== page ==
Clinton rallies troops, ponders prisoner release
May 5, 1999
SPANGDAHLEM AIR BASE, Germany (CNN) -- President Clinton told U.S. military personnel Wednesday that they were fighting for a just cause in the Balkans as his defense secretary said he would recommend releasing two Yugoslav prisoners.
In a speech to military personnel at the U.S. air base at Spangdahlem, Germany, Clinton thanked them "for your service and your sacrifice." He spoke as U.S. troops suffered their first losses in the campaign: A crash during a training mission in Albania killed the two-man crew of an AH-64 Apache helicopter gunship.
"Today we grieve for their families, and we pray for them," he said.
But he told them that the battle was being waged to extend the peace that has prevailed in Europe for most of the last half-century.
"Kosovo is an affront to everything we stand for," Clinton said.
NATO's bombing campaign is aimed at ending a reported Yugoslav campaign against ethnic Albanian civilians in the Serbian province of Kosovo. Clinton said the number of displaced persons was roughly equal to the entire population of Nebraska, about 1.5 million people.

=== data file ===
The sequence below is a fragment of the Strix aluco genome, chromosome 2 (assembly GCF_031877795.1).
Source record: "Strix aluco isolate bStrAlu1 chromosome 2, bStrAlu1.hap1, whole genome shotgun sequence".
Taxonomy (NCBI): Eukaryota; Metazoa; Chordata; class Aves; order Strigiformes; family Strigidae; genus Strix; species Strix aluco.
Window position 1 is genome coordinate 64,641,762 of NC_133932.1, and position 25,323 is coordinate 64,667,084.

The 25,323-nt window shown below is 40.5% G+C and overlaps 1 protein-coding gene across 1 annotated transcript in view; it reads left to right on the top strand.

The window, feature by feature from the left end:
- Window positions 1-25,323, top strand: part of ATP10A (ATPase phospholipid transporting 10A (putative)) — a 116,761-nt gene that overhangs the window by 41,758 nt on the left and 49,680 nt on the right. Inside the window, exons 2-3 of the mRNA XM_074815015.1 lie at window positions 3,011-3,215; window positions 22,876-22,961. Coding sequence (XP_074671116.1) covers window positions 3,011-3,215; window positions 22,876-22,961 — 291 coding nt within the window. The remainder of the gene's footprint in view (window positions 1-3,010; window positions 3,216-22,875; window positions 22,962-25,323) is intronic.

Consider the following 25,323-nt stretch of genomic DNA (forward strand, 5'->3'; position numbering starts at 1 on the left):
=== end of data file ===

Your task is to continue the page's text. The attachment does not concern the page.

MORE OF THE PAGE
"If we want Europe to be undivided and democratic and at peace for the first time in history -- and if we don't want your successors to have to come to this continent and fight another bitter war -- then we must stand in Kosovo for the elemental principle of the common humanity of every breathing, living person on this continent," he said.
While in Germany, Clinton will visit the U.S. base at Ramstein, the center of humanitarian relief efforts in the Balkan states. He will also meet with displaced Kosovars near Frankfurt.
Earlier Wednesday, Clinton met with NATO officials at the alliance's headquarters in Brussels, Belgium.
White House spokesman Joe Lockhart said Clinton urged NATO's Secretary-General, Javier Solana, to continue the air campaign against Yugoslavia. But he also said it was important to keep the Russians engaged in the diplomatic effort to end the fighting in Yugoslavia, according to Lockhart.
Lockhart also said Clinton asked Defense Secretary William Cohen to review the possibility of releasing two captured Yugoslav soldiers.
At a news conference Wednesday, Cohen said he would recommend releasing the two prisoners -- one of them a lieutenant -- "once the administrative work is completed, and once there has been a completion of the International Red Cross examination of these prisoners."
Cohen said the release would not be a reciprocal gesture in response to the Yugoslav release of three U.S. prisoners on Sunday. The release of the U.S. servicemen, he said, was simply an act of self-interest on the part of Yugoslav President Slobodan Milosevic.
Clinton also planned to meet privately with the three former POW's -- Spc. Steven Gonzales of Huntsville, Texas, Staff Sgt. Andrew Ramirez of Los Angeles and Staff Sgt. Christopher Stone of Smiths Creek, Michigan.
'Complications' may stall any release of Serb POWs
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